Styles & Influences

Styles and Influences -In my own words---Stan Hirsch www.stanhirsch.com 

I love to play the guitar. That love has been with me thru thick and thin for fifty something years. The true constant in my life. 

I am a product of that most wonderful musical fusion of all time. Commonly called Rock & Roll--it was a mid 20th century musical revolution. One unlike any before, anywhere at anytime. The music of an emerging popular culture. The product of an incredible melting pot that was boiling over in the U.S.A.  

The label Rock & Roll was used as a marketing term, but a new classification was needed. All these musicians hearing other musicians then creating a different music for a different audience. The main “styles” that made up this Rock & Roll were Blues, Gospel, Folk, Hillbilly, Jazz and pop. (Each of these were made up of dozens of fused styles.)  

I would not classify myself as a rock and roll artist per se’, but as a fusion artist--a musician who has been influenced by most all those styles and sub-styles that are part of that same stew.  

The 1st. 45 record I bought was Marty Robbins-El Paso. Bought that because the Mexican guitar sound really moved me. Actually any "live" guitar playing I would have heard as a young kid would be the Mexican guitar (in restaurants, or mariachi in Old Town). And country music was everywhere (at the state fair and on radio). So it made sense that El Paso would catch my ear.  

That is my one of my "roots"-along with all the Blues and R&B that early Rock & Roll would have brought. In fact, the 1st 45 record I wore out (my dad's)was Rock around the Clock by Bill Haley. That was a 12-bar swing. One of my dads favorite songs was In The Mood by Benny Goodman(his favorite group), which was also a 12-bar swing. So that swing/shuffle was a feel that always came natural to me.  

Then my "roots" would have been THE RADIO! Between Elvis, Chuck Berry and Ray Charles---the Beatles, Stones, Dylan, Sam Cook, James Brown, Chuck Berry, on & on---(100's of other great songs and artists).  

Now, it was Instrumental "surf guitar" that I cut my teeth on (as far as actual "copped licks" I learned on the guitar go). I had already learned how to strum chords to standard folk songs etc...(I had this big book with all the chords and lyrics--old songs from the 1800's and turn of the century--camp fire cowboy songs--different songs from "around the world", whatever, like 100's of songs.  

Back then most folks knew 100's of "folk" songs. All the kids, parents and grandparents would know many of the same songs. That was before "pop" music had successfully split apart the tastes and sounds of the diff. generations(or decades as now).  

My "musical roots" are the sounds I was hearing and absorbing, the actual experiences--not the perceived cultural baggage. Not something your proud or not proud of--just what went into your ears by accident, circumstance or design.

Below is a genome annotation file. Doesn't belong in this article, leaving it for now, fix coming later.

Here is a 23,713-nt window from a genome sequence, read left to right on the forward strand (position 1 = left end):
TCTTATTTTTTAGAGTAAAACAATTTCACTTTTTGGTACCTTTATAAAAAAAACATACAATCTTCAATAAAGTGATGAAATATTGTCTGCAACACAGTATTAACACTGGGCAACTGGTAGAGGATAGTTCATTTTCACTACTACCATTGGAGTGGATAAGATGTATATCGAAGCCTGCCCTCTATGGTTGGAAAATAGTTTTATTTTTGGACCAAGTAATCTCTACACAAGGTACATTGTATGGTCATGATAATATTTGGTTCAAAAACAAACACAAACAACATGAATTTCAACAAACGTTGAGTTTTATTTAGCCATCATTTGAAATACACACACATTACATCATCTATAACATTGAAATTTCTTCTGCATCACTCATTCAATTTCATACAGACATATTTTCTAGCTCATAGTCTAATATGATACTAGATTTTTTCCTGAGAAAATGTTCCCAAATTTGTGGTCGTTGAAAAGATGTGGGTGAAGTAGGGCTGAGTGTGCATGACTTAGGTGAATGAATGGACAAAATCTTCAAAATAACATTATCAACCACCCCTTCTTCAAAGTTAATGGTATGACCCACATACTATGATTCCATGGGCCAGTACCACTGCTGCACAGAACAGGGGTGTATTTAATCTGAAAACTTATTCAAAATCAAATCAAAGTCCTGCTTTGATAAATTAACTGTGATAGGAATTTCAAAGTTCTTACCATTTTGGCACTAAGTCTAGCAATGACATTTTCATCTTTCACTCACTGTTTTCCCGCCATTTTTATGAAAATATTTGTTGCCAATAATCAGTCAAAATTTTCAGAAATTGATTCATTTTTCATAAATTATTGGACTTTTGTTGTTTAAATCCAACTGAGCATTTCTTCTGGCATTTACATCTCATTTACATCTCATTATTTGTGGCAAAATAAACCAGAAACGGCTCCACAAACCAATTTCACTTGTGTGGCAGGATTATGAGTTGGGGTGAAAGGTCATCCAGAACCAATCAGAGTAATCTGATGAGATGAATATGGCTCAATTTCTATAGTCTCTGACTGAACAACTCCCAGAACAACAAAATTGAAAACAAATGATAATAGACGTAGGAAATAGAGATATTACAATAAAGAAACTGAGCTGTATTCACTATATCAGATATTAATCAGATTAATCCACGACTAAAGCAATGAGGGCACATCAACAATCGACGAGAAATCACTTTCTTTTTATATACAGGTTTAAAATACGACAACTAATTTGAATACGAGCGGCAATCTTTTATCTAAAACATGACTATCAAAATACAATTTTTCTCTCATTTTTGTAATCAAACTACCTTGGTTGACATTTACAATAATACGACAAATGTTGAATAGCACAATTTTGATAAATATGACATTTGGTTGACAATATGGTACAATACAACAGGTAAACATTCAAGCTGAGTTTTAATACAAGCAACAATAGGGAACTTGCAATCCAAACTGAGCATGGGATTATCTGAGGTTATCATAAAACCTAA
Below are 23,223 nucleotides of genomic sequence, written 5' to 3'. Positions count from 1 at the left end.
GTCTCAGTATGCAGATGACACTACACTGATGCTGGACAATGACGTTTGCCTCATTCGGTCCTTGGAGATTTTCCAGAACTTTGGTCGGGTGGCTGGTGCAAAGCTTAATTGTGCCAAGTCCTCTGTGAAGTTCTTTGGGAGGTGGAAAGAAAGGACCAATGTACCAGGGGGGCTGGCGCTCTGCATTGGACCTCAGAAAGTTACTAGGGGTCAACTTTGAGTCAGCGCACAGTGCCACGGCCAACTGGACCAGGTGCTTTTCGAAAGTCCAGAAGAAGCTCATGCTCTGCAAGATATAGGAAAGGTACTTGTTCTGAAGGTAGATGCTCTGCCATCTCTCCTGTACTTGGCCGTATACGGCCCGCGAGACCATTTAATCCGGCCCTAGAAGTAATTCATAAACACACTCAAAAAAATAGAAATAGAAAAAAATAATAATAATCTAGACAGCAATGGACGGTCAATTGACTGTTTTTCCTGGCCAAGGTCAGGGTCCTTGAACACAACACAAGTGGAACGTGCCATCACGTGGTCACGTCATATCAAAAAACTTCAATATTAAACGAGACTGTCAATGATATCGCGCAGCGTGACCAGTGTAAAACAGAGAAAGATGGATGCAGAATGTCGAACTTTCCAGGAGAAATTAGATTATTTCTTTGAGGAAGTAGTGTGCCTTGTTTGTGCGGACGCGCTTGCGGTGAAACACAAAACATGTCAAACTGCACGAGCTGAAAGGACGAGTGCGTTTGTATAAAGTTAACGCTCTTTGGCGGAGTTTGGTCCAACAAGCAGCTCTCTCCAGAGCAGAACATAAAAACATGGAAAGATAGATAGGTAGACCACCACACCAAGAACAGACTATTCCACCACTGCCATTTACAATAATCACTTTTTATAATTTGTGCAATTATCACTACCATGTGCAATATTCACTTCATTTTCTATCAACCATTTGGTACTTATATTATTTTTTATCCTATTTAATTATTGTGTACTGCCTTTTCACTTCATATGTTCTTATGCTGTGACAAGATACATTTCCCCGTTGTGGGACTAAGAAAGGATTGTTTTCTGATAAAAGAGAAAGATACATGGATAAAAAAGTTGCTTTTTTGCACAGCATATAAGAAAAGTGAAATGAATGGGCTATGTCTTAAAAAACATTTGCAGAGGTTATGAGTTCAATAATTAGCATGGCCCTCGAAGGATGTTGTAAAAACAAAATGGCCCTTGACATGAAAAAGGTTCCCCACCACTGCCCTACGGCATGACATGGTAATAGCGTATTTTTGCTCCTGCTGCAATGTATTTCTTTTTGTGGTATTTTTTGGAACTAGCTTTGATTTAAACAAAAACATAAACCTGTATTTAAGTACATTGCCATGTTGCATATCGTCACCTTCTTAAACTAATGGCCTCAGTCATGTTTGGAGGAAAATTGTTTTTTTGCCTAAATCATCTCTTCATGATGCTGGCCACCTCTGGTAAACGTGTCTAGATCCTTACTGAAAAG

Now in the mid 60's I started hearing the old blues. The folk revival brought back Miss. John Hurt, and Rev. Gary Davis, and Lightnin' and Howlin' wolf, Muddy, Mance Lipscumb, Columbia re- issued the Robert Johnson stuff, Sunhouse was back performing, Sonny Terry and Brownie MaGee came thru town---many many others. My older brother, David, brought home the Muddy Waters Folk Singer album--(in the early 60's?) that really floored me! I could tell right away how this was the roots of all the much of the rock I loved. I could feel that shuffle groove and follow that 12-bar chord progression. (I really studied this stuff HARD man!) 

I guess that gives me another bid chunk of my mid-20th century American musical roots. That 30's, 40's, 50's and early 60's American stuff. What a great environment to be brought op as a listener and player!  

Then came the late 60's and early 70's, ---Wow! (Hendrix, Mike Bloomfield, Santana, Clapton, Page, Duane Allman on & on---man--I also really worked hard studying that shit!  

That said, over the past 50 years I have learned a great deal from many, many players and composers! Classical, Jazz, Hard Rock, Country, Flamenco, on & on---man, --there is just so much great stuff out there! ( And I love learning!) 

For the last 20 years, performing as a solo acoustic singer/guitarist. the term that would most closely fit my “style” would be Acoustic Blues . From fans and critics alike, that is the most used definition.  

In my blues I can always mix it up different ways. I have studied and "copped" most of the "standard blues" repertoire by the original artists, but, depending on my mood and the circumstances, I might turn a "Delta" song into a "who knows what"?...I'll do the slow shuffle and grind or I'll swing it, rock it, funk it - "Boogie" it, "jazz it up" or "country fry it" "Latin it", whatever---. !  

I love to play it all, but like I said--As an entertainer, Blues works the best for me cause it's snuck in there everywhere! You know, wherever those American grown "Roots" styles are, your going to find it, (and me). On my last "blues" CD I even threw in some "classical music" and "rap" and "Bebop" and Flamenco stuff. But, it was all blues to me---hey--whatever?  

Anyhow, I love it all! I would also like to take this opprotunity to thank all those who have taken an interest in my music. -Stan